Lately scientists have come upon tangible evidence that cells are able to communicate using photons instead of using chemical, mechanical, or electric means. In particular, a group from Rush University Medical Center in Chicago provided the most obvious evidence of light based communication between cells. The Physics arXiv Blog spotlights a recent article that aims to answer some of the mysteries surrounding biophotonic communication and the new field that’s springing up thanks to the latest evidence.
Sergei Mayburov at the Lebedev Institute of Physics in Moscow puts forward the idea that optical communication is a natural process in many cells that can be explained by the way we already know many cells to function.
He points out that biologists have long known that photons play a central role in the biochemistry of many plant and bacterial cells. The basic idea, laid out in the 1960s, is that optical or UV photons enter a cell and stimulate the creation of excitons, electron-hole pairs, on certain long chain molecules. The exciton travels along the molecule, influencing the way it reacts with other species within the cell. This is the basic theory behind photosynthesis.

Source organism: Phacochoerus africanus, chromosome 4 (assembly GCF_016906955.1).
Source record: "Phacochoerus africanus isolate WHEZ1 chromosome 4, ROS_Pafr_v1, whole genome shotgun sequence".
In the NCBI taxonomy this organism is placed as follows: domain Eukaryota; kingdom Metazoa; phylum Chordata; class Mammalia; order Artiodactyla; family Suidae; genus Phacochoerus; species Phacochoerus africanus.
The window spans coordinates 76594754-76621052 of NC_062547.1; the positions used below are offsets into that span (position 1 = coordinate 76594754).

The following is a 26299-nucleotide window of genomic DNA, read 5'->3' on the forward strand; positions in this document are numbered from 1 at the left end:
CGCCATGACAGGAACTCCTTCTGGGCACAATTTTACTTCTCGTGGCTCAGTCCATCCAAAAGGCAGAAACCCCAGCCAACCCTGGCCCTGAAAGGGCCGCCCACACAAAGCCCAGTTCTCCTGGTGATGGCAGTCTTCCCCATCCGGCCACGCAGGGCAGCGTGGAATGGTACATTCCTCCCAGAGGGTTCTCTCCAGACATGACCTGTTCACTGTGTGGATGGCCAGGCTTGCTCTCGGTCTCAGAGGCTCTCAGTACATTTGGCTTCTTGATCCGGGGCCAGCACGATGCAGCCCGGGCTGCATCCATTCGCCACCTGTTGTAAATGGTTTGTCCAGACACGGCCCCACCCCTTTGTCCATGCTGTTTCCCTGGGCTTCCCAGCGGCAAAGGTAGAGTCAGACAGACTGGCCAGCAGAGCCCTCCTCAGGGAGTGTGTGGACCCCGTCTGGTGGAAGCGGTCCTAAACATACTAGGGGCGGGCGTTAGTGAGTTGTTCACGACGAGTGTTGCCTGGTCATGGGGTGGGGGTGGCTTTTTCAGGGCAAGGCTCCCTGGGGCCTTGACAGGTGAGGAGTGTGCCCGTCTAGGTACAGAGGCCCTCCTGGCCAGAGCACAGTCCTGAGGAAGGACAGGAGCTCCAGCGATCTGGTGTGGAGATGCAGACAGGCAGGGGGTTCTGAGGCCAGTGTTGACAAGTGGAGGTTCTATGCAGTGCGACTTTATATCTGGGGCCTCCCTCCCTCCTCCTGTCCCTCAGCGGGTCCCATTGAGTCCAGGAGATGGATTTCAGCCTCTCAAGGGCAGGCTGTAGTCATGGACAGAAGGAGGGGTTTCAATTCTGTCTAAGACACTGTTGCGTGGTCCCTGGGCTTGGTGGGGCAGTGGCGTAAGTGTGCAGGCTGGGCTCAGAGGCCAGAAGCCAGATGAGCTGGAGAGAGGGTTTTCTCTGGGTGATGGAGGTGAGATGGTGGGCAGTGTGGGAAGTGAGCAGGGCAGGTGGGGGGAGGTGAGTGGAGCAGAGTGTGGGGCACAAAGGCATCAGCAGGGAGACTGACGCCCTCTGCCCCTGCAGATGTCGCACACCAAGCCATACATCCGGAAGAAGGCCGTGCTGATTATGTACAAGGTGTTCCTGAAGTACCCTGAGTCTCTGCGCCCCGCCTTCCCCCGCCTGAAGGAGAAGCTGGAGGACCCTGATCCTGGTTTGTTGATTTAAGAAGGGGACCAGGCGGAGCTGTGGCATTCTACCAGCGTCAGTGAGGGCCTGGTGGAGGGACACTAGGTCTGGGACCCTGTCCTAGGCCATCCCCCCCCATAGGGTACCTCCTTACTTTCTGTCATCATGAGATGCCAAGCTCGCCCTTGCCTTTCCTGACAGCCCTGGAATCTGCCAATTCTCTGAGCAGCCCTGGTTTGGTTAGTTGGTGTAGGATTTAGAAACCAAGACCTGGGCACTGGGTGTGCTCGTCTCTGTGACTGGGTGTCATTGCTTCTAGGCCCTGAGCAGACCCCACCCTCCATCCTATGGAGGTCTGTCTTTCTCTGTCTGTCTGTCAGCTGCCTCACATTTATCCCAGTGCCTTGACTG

Mayburov’s idea is that this process is, first, reversible, second, not limited to photosynthetic cells and third, possible to modulate for communication.
Reat on at The Physics arXiv Blog..
Abstract in arXiv: Coherent and Noncoherent Photonic Communications in Biological Systems
Abstract in Bioelectrochemistry: Evidence for non-chemical, non-electrical intercellular signaling in intestinal epithelial cells